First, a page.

He shrugs again.
“So how do you know Matt and Lucy?” I ask.
“I’m Kit. I’m Lucy’s illegal bahis siteleri baby brother. Can’t you see the resemblance?”
I scan his face. His hair is messy blond, his nose wide, his eyes big and brown and warm.
“Her brother, really? I don’t think she’s mentioned you.”
He laughs. “Now why doesn’t that surprise me? I’m sort of the black sheep of the family. I’ve been dossing on various third world beaches while my older siblings chase high-powered jobs. Or chase men with high powered jobs.”
“So you decided to come home for your sister’s wedding?”
He smiles. “I wouldn’t have missed this for the world. That, and my father paid a thousand pounds into my bank account. And if I’d spent it on anything other than an air fare and a suit, I’m pretty sure he would have cut me off completely. Anyway I should be getting back. I hope you enjoyed the smoke.”
“Shit, I’m sorry,” I say, suddenly realising that I’ve smoked the joint right down to the end.
“Don’t worry, you look like you needed it. Perhaps we’ll catch up later.”
Back inside, the main course and the dessert seem to pass in a dream. The conversation is all about hedge funds and holidays, flats and houses and cars. It seems to wash over me. From time to time I catch Kit’s eye, and we smile.
There are the toasts then, and the speeches. The best man gives a sanitised account of various escapades, no doubt omitting the prostitutes and the cocaine. Afterwards, Matt and Lucy start the dancing. Their first song is “It had to be you.” Don puts a clumsy arm around me for the first time today.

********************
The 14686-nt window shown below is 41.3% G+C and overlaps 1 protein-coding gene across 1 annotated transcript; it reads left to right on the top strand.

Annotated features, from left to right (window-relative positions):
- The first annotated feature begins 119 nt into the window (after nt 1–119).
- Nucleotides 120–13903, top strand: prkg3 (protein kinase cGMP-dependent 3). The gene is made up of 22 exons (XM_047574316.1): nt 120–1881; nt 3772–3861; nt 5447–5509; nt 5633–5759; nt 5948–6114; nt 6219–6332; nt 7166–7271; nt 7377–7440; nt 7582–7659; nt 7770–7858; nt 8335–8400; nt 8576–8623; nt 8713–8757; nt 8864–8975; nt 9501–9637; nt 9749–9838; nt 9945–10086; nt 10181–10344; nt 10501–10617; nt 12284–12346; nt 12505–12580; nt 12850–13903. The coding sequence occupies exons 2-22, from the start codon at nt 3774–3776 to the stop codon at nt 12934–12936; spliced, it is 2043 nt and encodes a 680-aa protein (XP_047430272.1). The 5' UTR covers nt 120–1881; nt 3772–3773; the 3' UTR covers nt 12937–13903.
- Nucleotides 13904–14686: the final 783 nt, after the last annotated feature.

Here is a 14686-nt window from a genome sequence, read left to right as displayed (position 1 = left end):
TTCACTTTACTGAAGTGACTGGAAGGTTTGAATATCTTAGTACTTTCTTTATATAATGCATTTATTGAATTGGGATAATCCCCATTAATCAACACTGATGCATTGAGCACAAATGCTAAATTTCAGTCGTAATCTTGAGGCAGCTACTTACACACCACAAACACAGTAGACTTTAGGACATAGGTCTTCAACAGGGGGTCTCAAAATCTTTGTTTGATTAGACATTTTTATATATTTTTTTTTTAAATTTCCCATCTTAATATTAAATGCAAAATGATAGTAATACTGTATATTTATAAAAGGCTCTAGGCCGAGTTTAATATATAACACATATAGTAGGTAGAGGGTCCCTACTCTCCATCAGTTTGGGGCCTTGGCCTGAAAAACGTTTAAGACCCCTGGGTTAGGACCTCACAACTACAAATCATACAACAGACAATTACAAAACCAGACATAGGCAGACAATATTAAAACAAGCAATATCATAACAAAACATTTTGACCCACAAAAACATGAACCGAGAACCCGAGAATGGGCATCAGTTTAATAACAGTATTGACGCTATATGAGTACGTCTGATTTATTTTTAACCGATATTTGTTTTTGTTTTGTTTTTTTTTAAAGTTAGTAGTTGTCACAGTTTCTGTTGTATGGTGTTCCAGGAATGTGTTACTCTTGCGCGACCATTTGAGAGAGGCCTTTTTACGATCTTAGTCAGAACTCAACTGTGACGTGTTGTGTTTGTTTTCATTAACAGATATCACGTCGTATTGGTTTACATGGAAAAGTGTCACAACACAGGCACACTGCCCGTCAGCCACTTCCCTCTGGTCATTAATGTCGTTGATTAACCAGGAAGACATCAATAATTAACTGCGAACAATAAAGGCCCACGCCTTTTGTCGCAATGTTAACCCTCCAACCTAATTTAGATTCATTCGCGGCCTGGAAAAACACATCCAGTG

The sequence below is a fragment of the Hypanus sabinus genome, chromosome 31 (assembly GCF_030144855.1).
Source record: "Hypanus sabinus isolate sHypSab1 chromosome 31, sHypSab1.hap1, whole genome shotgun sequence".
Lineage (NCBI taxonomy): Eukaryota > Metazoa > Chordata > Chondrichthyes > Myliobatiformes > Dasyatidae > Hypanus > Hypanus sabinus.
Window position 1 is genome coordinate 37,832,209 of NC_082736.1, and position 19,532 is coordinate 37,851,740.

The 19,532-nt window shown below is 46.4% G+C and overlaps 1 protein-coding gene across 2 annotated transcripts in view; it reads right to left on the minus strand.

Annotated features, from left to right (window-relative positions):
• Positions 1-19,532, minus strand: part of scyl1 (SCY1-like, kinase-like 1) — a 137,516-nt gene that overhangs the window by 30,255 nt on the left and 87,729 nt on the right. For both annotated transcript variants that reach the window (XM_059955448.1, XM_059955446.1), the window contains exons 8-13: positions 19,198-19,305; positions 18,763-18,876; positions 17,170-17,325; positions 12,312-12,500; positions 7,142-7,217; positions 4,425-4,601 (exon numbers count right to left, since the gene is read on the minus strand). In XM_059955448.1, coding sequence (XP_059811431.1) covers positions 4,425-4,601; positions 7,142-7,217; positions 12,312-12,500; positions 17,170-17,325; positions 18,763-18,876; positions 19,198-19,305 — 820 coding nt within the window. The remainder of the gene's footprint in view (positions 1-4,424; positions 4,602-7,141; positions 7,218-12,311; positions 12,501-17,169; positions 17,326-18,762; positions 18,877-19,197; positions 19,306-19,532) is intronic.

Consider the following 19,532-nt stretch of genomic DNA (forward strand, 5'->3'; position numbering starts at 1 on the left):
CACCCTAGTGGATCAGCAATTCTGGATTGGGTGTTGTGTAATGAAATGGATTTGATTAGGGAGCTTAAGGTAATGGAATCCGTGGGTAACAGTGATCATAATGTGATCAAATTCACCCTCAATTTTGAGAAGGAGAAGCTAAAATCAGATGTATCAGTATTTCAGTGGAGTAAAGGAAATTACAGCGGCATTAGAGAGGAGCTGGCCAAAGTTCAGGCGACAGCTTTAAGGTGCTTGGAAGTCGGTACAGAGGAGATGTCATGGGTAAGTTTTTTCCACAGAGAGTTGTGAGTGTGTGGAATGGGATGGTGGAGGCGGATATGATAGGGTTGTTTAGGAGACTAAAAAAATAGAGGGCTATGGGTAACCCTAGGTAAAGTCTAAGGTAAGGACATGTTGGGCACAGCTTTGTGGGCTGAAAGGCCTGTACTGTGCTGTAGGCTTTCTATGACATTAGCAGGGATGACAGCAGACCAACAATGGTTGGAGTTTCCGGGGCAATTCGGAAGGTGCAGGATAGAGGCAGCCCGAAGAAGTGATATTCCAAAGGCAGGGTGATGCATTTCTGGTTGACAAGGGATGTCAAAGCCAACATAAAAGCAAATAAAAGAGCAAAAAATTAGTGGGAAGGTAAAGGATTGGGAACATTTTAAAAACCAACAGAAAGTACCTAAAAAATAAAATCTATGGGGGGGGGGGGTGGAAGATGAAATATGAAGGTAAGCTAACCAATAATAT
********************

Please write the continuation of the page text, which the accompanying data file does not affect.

There are more drinks. Marshall’s face grows redder, and Don gets that steely look in his eyes that I know spells trouble later. Buffet trolleys are wheeled out for the evening guests. The DJ plays “Jump Around” by House of Pain, and the Mercer’s boys form a circle, arms round each others’ shoulders, yelling and leaping into the air: “I’ll serve your ass like John McEnroe, if your girl steps up, I’m smackin’ the ho!”
I feel a gentle touch on my arm.
“You look bored.”
I turn. It’s Kit. I smile back at him.
“Want to slip outside?” he offers.
“You oughtn’t, but…”
We walk back down between the trees towards the summer house. It’s dark now. Kit has prepared another joint, and we smoke it together, listening to the music and laughter drifting through the cool night air.
I look at Kit. I regard his wide, rough face and his deep brown eyes. I feel a flush of attraction. Then I hesitate. He’s probably ten years younger than me.
“What will you do after the wedding?” I ask, mostly to distract myself from my feelings.
He takes a long drag on the joint. The cannabis glows and crackles in the darkness, emitting its pungent herbal smell. He hands it back to me.
“Well. Last night we were at my parents’ place, and Matt took me to one side, and offered me a place on the graduate training scheme at Mercer’s. There’s a whole selection process of course, interviews and so forth, but he said they’d nod me through.”
“What did you say to him?”